in extensive juried shows both here and abroad. She is honored to have been among the artists chosen by Nancy Princenthal for Album: Thirty Years at the Lower East Side Printshop (NYC,1998). Monoprints from her series The Quilt were included in this retrospective of artists whose work contributed to the historical significance of the Printshop. In 1999, The Quilt was also awarded a “21 for 25” grant from the Womenʼs Studio Workshop (Rosendale, NY). In 2003, the series, Belly Up to the Bar earned a Puffin Foundation Award (Teaneck, NJ). Presentations of her artwork have taken the form of open studios, workshops demonstrating technique and process, as well as formal power point talks.

Lorie McCown

Lorie McCown holds a Bachelor’s Degree in Art from California State University, Long Beach, and attended San Diego State University’s Graduate Art program. She was formally trained in drawing, painting, and art history. She has made art all her life, mainly in the fields of drawing, painting, paper, yarn and fiber. She lives in Fredericksburg, Va.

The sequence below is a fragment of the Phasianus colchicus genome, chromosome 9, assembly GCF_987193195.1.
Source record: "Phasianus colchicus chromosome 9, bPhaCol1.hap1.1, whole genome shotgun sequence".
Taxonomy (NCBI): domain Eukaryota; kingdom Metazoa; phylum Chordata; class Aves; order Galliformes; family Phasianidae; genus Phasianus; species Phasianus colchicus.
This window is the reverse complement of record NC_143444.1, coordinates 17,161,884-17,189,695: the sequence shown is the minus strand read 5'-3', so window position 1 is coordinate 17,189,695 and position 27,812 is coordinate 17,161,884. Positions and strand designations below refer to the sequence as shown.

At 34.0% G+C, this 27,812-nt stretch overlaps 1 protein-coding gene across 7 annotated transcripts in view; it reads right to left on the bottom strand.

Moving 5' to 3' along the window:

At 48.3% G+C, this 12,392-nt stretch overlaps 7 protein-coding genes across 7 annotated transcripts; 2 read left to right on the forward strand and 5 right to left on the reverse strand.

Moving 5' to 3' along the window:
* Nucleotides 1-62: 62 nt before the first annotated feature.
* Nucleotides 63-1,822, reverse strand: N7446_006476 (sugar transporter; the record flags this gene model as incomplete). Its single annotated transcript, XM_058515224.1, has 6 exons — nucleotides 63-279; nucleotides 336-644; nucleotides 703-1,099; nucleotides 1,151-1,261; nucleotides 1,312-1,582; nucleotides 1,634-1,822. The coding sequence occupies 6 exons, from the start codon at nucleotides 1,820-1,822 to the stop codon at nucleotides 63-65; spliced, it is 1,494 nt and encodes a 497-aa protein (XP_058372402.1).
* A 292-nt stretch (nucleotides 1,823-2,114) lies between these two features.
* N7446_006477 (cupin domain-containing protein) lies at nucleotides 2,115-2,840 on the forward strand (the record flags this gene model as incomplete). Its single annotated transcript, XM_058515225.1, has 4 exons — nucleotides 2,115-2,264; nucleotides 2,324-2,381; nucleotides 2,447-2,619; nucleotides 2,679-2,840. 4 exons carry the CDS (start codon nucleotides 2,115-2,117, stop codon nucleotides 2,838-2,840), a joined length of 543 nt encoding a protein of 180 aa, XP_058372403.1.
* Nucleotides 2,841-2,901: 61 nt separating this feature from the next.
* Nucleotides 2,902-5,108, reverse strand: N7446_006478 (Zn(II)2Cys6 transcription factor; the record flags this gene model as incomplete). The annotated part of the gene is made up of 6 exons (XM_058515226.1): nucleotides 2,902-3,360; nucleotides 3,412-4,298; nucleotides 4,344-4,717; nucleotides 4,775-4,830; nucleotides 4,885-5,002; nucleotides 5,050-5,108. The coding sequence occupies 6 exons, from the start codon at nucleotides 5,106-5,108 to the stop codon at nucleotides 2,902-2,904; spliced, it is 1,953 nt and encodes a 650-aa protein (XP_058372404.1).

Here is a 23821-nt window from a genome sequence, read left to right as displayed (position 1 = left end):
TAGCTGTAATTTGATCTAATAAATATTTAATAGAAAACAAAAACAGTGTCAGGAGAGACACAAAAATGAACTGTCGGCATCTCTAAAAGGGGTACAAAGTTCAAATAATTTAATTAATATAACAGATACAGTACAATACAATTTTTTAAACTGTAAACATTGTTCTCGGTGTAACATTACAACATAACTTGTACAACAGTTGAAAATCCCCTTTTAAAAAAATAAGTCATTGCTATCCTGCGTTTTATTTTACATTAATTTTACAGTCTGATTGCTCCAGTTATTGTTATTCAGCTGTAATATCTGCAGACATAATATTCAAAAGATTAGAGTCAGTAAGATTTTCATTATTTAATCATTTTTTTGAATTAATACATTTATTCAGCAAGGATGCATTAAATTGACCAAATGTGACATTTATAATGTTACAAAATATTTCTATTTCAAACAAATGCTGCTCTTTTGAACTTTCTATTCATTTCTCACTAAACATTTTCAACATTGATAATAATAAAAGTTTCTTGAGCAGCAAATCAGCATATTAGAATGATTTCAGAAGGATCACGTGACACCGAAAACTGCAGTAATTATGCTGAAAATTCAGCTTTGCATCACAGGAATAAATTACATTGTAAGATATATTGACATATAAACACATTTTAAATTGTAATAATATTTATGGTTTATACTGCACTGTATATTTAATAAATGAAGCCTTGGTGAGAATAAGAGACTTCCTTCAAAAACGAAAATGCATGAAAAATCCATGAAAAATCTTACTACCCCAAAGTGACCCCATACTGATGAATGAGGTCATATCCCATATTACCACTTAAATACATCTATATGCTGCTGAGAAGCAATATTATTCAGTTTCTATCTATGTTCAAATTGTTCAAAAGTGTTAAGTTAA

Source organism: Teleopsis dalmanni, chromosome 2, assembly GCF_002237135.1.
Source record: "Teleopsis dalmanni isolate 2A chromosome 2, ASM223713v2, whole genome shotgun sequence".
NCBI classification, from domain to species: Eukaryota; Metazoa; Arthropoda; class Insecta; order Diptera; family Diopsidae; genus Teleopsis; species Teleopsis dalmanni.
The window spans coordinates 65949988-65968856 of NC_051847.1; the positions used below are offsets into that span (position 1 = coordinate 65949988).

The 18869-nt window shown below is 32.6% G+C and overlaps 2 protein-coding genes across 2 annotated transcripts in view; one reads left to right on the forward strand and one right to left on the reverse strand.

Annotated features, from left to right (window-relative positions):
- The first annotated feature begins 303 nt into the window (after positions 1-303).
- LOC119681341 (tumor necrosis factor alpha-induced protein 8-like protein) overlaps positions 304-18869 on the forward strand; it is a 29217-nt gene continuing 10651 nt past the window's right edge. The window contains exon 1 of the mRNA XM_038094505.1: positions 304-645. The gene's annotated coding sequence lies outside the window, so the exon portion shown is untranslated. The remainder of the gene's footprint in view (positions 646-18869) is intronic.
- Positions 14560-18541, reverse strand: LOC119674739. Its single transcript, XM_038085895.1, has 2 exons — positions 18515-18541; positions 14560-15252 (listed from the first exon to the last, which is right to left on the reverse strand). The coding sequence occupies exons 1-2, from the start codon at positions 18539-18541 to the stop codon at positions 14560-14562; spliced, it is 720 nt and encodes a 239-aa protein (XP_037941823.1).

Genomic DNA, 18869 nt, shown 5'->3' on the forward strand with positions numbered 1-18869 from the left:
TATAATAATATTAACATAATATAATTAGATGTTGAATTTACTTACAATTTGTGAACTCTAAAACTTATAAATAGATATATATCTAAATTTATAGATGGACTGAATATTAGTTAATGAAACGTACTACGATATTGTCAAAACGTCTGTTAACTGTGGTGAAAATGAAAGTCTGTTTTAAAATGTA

She chose fiber as a means to convey the tactile quality in a piece as well as the symbology of the fibers which create it. Fiber is such an elemental, base material; it lends itself to infinite possibilities of expression. Ancient civilizations’ production of fiber and both its cultural uses and its everyday workings are always in my mind when producing the work. She dyes her own fabrics as well as using commercial fabric for the work.

“I suppose I’m old fashion, in that I don’t consider everything everyone makes as art (ie. a chef or a mechanic). I’m old school, with probably a much more limited definition of art than some. I do try to appreciate art that I am not necessarily drawn to, why am I not connecting with this? What is it about it that piece that I DO like?”

Kati Mertz

Kati Mertz is a writer of fiction & poetry in the Northeast Ohio MFA. She is co-Editor-In-Chief of Rubbertop Review and a contributor for Whiskey Island Magazine. When she is not doing those things, she is co-curating the BIG BIG MESS READING SERIES. Her work has appeared or is forthcoming in Birdfeast, Vector, Requited, The Bakery & others. She lives in Akron, OH & believes slicing fruit one of the highest forms of art.

Pete Miller

Pete Miller lives and works in Omaha. His poems have been in Superstition Review, H_ngm_n, and The Minus Times. He regards giving full attention to whatever is happening at that moment as art.

Traci Molloy

Traci Molloy is a Brooklyn based artist and education activist. She’s presented her artwork in over 150 national exhibitions, including solo shows in New York, Chicago, Kansas City, and participation in the Atlanta Biennial.